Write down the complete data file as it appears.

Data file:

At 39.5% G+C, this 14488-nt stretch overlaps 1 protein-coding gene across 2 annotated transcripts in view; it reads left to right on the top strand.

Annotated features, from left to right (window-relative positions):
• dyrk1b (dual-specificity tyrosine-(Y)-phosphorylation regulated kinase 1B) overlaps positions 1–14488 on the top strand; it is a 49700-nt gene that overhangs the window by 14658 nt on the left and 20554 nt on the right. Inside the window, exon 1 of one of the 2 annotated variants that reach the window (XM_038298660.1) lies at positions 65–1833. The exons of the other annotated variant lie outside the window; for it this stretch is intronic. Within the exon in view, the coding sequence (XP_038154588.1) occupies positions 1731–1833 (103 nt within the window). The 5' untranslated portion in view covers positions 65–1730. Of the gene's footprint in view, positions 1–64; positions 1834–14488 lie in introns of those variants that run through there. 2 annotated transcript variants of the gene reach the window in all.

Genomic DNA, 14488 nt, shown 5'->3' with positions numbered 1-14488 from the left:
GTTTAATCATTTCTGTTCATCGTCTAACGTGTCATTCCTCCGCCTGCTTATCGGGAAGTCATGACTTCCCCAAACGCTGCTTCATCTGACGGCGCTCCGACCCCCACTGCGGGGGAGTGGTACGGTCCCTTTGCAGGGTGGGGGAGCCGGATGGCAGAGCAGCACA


At 39.5% G+C, this 14488-nt stretch overlaps 1 protein-coding gene across 2 annotated transcripts in view; it reads left to right on the top strand.

Annotated features, from left to right (window-relative positions):
• dyrk1b (dual-specificity tyrosine-(Y)-phosphorylation regulated kinase 1B) overlaps positions 1–14488 on the top strand; it is a 49700-nt gene that overhangs the window by 14658 nt on the left and 20554 nt on the right. Inside the window, exon 1 of one of the 2 annotated variants that reach the window (XM_038298660.1) lies at positions 65–1833. The exons of the other annotated variant lie outside the window; for it this stretch is intronic. Within the exon in view, the coding sequence (XP_038154588.1) occupies positions 1731–1833 (103 nt within the window). The 5' untranslated portion in view covers positions 65–1730. Of the gene's footprint in view, positions 1–64; positions 1834–14488 lie in introns of those variants that run through there. 2 annotated transcript variants of the gene reach the window in all.

Genomic DNA, 14488 nt, shown 5'->3' with positions numbered 1-14488 from the left:
GTTTAATCATTTCTGTTCATCGTCTAACGTGTCATTCCTCCGCCTGCTTATCGGGAAGTCATGACTTCCCCAAACGCTGCTTCATCTGACGGCGCTCCGACCCCCACTGCGGGGGAGTGGTACGGTCCCTTTGCAGGGTGGGGGAGCCGGATGGCAGAGCAGCACA